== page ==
Combining filters, i.e. building a series of filters is possible with pipe-lines ('|').
The simplest filter is cat: it just copies the input (that can be the concatanation of several files given as arguments, too) to the output.
Further filters were (cf. 3rd week): rev, sort, tr, uniq, wc, head, tail, as well as (cf. 4th week) grep. The previously introduced 'sed' command can also be seen as a filter.
Further filters are: colrm (removing columns from a file), crypt (coding and decoding data; theoretically this command shouldn't be available in systems outside the US -- for federal security reasons...), look (displaying lines beginning with a given string), spell (spell checker, not available on all systems). If you are interested, check the online manual to get more information about them.
Now we are going to deal with two further commands: cut and paste.
In Unix, "everything is a file", and "every file is a
text". This means that each file is considered to be a series of lines,
each endig with an end-of-line character, and a line being a series of
characters (printable or not printable ones). (If our file does not contain
any end-of-line character, because it is not meant to be a text, then it
is seen to be
an one-line-long text.) Consequently, "columns" can be defined under Unix: the nth column is composed of the nth character of each line. (We have already encountered this at the +n option of the sort command, where n is a number.)
Suppose we have a file called grades, containing student number, the name of the student and the final grade:
0513678 John 8Suppose you want to hang out this list, but without the names (just student no. and grade). Therefore you want to remove the columns 9 to 15. (The first character of a line is in column no. 1.) There are several options to do that (the lpr command sends its input to the printer):
0612942 Kathy 7
0418365 Pieter 6
0539482 Judith 9
colrm 9 15 < grades | lprYou also could redirect the output to another file (> grade_without_names), and then print it (lpr grades_without_names), of course.
cut -c1-8,16-18 grades | lpr
The moral is:
colrm [startcol [endcol]] : will remove the columns from no. startcol (until no. endcol, if specified): these are two seperate arguments of the command. The input file should be given as a redirected standard input. The output lacks the specified columns.The paste command can be used for many purposes. The basic use of it is merging columns. If you imagine the cat command as linking your files "vertically", then the paste command does the same "horizontally" (thank to the philosophy of seeing your files as being composed of lines). The syntax of this command is:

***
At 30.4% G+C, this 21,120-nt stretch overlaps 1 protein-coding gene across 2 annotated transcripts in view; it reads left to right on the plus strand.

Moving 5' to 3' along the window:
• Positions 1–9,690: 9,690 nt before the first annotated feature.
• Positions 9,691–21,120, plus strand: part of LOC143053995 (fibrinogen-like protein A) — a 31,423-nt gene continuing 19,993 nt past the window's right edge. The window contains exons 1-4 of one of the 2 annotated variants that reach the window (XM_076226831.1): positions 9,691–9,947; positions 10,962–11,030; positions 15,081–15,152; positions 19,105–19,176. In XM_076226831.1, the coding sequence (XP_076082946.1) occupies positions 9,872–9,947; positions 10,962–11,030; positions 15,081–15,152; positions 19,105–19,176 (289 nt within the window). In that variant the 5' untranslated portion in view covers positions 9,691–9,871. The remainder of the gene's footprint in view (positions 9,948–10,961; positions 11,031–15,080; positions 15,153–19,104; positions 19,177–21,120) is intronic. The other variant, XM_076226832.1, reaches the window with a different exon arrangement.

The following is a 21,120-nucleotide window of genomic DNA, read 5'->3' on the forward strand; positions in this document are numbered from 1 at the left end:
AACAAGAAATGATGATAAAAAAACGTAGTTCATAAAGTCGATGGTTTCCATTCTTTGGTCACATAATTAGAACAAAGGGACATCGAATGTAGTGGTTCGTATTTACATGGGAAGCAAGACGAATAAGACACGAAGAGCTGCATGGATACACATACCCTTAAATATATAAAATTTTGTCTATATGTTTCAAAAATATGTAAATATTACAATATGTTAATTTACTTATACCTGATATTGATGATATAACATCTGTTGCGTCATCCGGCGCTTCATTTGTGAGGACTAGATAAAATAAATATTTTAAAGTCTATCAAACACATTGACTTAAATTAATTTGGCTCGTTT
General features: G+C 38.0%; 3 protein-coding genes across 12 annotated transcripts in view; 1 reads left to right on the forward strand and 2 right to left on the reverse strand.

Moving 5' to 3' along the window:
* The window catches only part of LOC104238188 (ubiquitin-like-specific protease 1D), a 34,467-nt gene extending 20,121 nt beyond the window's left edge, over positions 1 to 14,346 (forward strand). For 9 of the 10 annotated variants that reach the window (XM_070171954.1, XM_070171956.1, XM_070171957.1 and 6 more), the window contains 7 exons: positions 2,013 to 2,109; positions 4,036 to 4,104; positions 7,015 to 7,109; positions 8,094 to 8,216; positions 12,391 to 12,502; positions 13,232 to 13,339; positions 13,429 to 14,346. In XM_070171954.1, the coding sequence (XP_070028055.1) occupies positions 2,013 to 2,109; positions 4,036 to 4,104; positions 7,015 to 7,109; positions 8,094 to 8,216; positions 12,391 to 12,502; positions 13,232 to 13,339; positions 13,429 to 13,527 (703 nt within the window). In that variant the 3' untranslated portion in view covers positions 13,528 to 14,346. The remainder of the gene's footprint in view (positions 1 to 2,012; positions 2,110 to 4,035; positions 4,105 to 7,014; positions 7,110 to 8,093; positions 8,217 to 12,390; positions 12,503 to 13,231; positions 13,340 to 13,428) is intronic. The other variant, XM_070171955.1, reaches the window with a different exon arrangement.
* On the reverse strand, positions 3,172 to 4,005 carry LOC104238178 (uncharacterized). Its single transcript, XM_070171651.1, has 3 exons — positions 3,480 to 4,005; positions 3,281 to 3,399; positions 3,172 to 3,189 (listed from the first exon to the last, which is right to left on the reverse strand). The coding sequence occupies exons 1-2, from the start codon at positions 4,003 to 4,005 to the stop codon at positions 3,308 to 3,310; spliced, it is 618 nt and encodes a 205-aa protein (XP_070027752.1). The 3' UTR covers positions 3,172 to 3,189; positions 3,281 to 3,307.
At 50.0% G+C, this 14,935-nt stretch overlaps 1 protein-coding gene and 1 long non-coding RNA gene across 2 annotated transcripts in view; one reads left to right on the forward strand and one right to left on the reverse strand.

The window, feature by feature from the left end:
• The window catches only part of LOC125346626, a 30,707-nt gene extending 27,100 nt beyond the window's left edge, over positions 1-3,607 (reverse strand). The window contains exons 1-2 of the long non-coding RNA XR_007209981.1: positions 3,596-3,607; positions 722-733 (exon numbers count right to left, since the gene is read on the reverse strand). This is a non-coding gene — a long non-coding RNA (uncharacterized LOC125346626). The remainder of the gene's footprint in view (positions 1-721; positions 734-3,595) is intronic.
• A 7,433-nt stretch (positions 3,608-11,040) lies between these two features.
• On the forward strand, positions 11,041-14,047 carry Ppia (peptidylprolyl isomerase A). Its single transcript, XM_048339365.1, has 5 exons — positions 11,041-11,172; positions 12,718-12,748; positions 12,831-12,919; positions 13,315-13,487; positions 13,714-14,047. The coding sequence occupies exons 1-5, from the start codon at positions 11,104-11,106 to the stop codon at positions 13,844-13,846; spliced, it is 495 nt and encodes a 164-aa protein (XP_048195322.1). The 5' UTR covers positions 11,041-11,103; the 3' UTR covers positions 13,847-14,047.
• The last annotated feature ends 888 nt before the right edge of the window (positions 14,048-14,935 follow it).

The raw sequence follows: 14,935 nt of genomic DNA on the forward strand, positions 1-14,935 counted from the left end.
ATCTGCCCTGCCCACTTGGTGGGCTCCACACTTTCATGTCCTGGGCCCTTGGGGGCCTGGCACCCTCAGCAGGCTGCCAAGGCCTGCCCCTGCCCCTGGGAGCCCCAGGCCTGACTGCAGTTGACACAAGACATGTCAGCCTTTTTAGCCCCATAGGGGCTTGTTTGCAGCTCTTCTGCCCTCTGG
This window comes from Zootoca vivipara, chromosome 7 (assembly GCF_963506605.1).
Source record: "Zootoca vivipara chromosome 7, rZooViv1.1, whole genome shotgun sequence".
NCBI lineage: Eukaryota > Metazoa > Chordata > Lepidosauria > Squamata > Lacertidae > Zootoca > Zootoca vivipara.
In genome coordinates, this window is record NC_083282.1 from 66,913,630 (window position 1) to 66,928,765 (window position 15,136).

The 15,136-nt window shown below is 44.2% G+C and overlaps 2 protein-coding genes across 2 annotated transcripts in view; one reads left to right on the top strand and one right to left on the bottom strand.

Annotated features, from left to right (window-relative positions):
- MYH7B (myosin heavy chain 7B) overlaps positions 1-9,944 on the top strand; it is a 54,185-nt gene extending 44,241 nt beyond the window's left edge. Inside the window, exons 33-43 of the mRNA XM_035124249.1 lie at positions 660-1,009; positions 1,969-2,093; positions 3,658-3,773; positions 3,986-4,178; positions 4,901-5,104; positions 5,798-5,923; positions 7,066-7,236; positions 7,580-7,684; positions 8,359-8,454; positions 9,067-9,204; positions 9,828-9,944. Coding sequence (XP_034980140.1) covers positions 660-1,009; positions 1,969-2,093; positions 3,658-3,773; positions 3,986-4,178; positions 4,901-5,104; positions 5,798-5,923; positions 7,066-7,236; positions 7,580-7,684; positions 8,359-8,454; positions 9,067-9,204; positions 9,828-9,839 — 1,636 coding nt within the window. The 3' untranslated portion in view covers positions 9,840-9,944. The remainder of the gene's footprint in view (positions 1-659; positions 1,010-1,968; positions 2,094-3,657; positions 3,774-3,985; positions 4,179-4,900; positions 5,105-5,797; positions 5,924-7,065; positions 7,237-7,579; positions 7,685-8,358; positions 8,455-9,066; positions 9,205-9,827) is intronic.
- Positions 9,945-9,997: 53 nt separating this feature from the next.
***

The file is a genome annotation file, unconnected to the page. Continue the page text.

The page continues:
cut -cLIST file : will output only the specified columns. The input file is given as an argument, and the list of columns to be cut are given as an argument after option -c. The LIST of columns to be cut out should meet the following criteria: numbers are separated by commas (but no space! because a space would mean: 'end of the argument'), and a series of neighbouring columns can be given using a minus sign. E.g. ' 3,5-8,11-20,28 ' would mean the column no. 3, as well as columns 5 to (t/m) 8, columns 11 to 20, and column 28.
paste [-d char] file [file...]The files to be combined are listed as arguments. The optional (remember: [..] stands for optionality) -d option defines the delimiters between the columns. By default it is set to the TAB character ('\t': bringing to the 1st, 9th, 17th, 25th, 33rd, etc. columns), but you can reset it (using the -d option) to be just a space (or '&' for TeX, etc.).
Suppose you have a file containing 5 names (names), another file containing 5 birthdays (birthdays), and a third one containing 5 addresses (addresses). The following command will create a file containing the combined information: